Volunteers needed for upcoming events

Calling all volunteers!

Do you care about bicycling conditions and bicycling advocacy in Newark? Can you spare a couple hours of your time to help BikeNewark during one of several upcoming events that are happening from now through mid-October? Then, we need YOU.

Simply email BikeNewark and write “Volunteer” in the subject line and let us know specifically when you can help. If you can help more than once, that’s great too. Can’t volunteer? Consider a donation to help support projects that will further progress toward making Newark a more bicycle-friendly city.

Here’s what’s happening and how many volunteers are needed for each event.

City of Newark logoSunday, September 15 – Newark Community Day
(4 volunteers needed, 1 hour minimum each)
11:00 a.m. – 4:00 p.m.
BikeNewark tent near Delaware Ave. at The Green

BikeNewark web logoWednesday, September 25 – Bike Central
(2 volunteers needed, 1 hour minimum each)
10:30 a.m.–1:30 p.m.
BikeNewark tent near Delaware Ave. at The Green

BikeNewark web logoWednesday, October 9 – Bike Central
(2 volunteers needed, 1 hour minimum each)
10:30 a.m.–1:30 p.m.
BikeNewark tent near Delaware Ave. at The Green

Yes, we’re quite busy right through the fall. Thanks in advance for helping us out.

 

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Accomplishments in 2018

2018 proved a challenging year for BikeNewark, as a number of issues began to compete for our attention. Though we know that there is so much more work ahead, there were a lot of things we accomplished last year with our partners’ support.

Let’s take a look at what we did.

Bicycle-advocacy work involved

  • consulting with and providing input to Johnson, Mirmiran & Thompson on the Delaware Avenue two-way protected bike-lane project.
  • further refining Newark low-stress bicycle network concept and map in advance of initial production and application of signage on a “Central Loop.”
  • several members attending a series of UD-led Newark Futures workshops.
  • presence on behalf of the bicycling community at various City Council and city Traffic Committee meetings.

In terms of helping the City of Newark promote itself nationally, BikeNewark

  • Bronze seal art from the LAB for Bicycle Friendly Communitysubmitted LAB Bicycle Friendly Community application on behalf of the City of Newark. Newark received its third consecutive bronze-level designation, this time for 2018-2022.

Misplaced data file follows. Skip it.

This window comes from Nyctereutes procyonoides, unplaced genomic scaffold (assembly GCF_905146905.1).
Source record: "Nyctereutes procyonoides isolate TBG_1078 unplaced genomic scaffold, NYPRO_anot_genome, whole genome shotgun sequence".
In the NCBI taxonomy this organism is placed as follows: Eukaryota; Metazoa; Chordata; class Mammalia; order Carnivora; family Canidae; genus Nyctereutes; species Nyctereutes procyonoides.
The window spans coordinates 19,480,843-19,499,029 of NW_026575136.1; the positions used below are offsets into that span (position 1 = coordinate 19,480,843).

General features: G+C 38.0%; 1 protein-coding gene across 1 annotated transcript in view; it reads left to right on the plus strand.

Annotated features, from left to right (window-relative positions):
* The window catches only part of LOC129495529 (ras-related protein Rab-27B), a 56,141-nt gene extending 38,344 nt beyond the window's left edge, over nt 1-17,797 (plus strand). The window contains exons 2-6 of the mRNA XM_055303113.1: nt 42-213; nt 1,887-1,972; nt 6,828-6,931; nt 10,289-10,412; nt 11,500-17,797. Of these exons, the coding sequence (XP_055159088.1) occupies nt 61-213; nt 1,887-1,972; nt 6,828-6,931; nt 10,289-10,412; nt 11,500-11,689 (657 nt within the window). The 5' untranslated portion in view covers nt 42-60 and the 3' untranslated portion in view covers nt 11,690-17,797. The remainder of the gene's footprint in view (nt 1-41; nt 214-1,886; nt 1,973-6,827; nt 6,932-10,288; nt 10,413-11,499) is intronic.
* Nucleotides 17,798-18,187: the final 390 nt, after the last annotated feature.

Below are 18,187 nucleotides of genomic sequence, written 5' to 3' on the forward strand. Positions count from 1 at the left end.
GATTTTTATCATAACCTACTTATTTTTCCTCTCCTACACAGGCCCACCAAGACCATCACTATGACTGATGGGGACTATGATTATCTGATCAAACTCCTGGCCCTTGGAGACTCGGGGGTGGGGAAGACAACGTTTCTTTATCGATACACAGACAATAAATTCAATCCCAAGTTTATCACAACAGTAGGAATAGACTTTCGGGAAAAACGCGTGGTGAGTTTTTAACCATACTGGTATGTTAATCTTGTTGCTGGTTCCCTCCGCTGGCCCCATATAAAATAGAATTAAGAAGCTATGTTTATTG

• submitted Places for Bikes application on behalf of the City of Newark. According to the data gathered by People For Bikes, Newark ranked 39th overall nationwide and 7th among cities with a population of 100,000 or less in terms of bikeability.

BikeNewark-organized or -supported events held during 2018 included

  • photo of 2018 Bike to Work Day participants (photo by Kathy Atkinson, courtesy of UD)the annual Bike to Work Day on University of Delaware campus on May 21 (successfully rescheduled due to poor weather). Keynote speaker was New Castle County Executive Matt Meyer. More than 70 participants came to the event, which was supported by 6 corporate sponsors. During the event, the annual Bicycle Friendly Community Leader Award was presented, and a Trek hybrid bicycle was given out as a random prize.
  • nine First Friday Rides (January and March events were cancelled due to poor weather). These social slow rides through Newark averaged about 25 participants.
  • two Newark Historical Buildings Bicycle Tours in the fall, in cooperation with Newark Bike Project. Each event drew between 10-20 participants.
  • photo of bike lights night volunteers and customera Bike Lights Night event on October 25 at the corner of North College Avenue and Main Street, during which 25 sets of lights, courtesy of UD, were installed free of charge.